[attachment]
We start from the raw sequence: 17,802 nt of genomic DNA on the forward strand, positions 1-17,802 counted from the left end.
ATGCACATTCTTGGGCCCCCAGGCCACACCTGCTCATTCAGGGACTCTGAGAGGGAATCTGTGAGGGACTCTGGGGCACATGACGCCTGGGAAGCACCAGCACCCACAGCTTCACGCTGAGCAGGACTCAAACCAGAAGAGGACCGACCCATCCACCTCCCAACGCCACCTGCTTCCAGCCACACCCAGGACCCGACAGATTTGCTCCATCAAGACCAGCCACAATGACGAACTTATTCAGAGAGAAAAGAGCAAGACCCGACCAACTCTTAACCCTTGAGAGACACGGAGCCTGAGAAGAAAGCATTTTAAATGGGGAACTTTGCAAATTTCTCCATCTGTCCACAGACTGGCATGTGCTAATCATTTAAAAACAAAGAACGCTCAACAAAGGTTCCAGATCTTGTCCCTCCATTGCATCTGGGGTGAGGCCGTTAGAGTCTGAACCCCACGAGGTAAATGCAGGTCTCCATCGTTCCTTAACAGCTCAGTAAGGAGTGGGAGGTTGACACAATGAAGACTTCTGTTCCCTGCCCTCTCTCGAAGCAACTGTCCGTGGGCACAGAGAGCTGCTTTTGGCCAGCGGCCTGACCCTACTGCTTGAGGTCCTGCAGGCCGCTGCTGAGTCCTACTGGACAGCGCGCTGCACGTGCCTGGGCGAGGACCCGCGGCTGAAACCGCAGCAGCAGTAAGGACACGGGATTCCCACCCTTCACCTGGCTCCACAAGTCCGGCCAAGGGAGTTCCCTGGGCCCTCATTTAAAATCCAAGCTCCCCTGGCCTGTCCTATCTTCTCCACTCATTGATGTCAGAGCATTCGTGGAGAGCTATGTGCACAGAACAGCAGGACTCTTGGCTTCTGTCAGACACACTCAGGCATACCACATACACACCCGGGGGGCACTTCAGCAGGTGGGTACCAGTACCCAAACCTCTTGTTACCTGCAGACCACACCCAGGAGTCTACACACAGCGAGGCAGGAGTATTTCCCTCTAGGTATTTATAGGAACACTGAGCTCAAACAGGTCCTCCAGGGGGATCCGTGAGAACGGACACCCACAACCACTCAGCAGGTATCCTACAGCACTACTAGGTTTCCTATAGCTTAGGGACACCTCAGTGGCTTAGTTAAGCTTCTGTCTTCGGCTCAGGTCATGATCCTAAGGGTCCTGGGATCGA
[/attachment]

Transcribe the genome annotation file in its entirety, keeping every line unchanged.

We start from the raw sequence: 17,802 nt of genomic DNA on the forward strand, positions 1-17,802 counted from the left end.
ATGCACATTCTTGGGCCCCCAGGCCACACCTGCTCATTCAGGGACTCTGAGAGGGAATCTGTGAGGGACTCTGGGGCACATGACGCCTGGGAAGCACCAGCACCCACAGCTTCACGCTGAGCAGGACTCAAACCAGAAGAGGACCGACCCATCCACCTCCCAACGCCACCTGCTTCCAGCCACACCCAGGACCCGACAGATTTGCTCCATCAAGACCAGCCACAATGACGAACTTATTCAGAGAGAAAAGAGCAAGACCCGACCAACTCTTAACCCTTGAGAGACACGGAGCCTGAGAAGAAAGCATTTTAAATGGGGAACTTTGCAAATTTCTCCATCTGTCCACAGACTGGCATGTGCTAATCATTTAAAAACAAAGAACGCTCAACAAAGGTTCCAGATCTTGTCCCTCCATTGCATCTGGGGTGAGGCCGTTAGAGTCTGAACCCCACGAGGTAAATGCAGGTCTCCATCGTTCCTTAACAGCTCAGTAAGGAGTGGGAGGTTGACACAATGAAGACTTCTGTTCCCTGCCCTCTCTCGAAGCAACTGTCCGTGGGCACAGAGAGCTGCTTTTGGCCAGCGGCCTGACCCTACTGCTTGAGGTCCTGCAGGCCGCTGCTGAGTCCTACTGGACAGCGCGCTGCACGTGCCTGGGCGAGGACCCGCGGCTGAAACCGCAGCAGCAGTAAGGACACGGGATTCCCACCCTTCACCTGGCTCCACAAGTCCGGCCAAGGGAGTTCCCTGGGCCCTCATTTAAAATCCAAGCTCCCCTGGCCTGTCCTATCTTCTCCACTCATTGATGTCAGAGCATTCGTGGAGAGCTATGTGCACAGAACAGCAGGACTCTTGGCTTCTGTCAGACACACTCAGGCATACCACATACACACCCGGGGGGCACTTCAGCAGGTGGGTACCAGTACCCAAACCTCTTGTTACCTGCAGACCACACCCAGGAGTCTACACACAGCGAGGCAGGAGTATTTCCCTCTAGGTATTTATAGGAACACTGAGCTCAAACAGGTCCTCCAGGGGGATCCGTGAGAACGGACACCCACAACCACTCAGCAGGTATCCTACAGCACTACTAGGTTTCCTATAGCTTAGGGACACCTCAGTGGCTTAGTTAAGCTTCTGTCTTCGGCTCAGGTCATGATCCTAAGGGTCCTGGGATCGA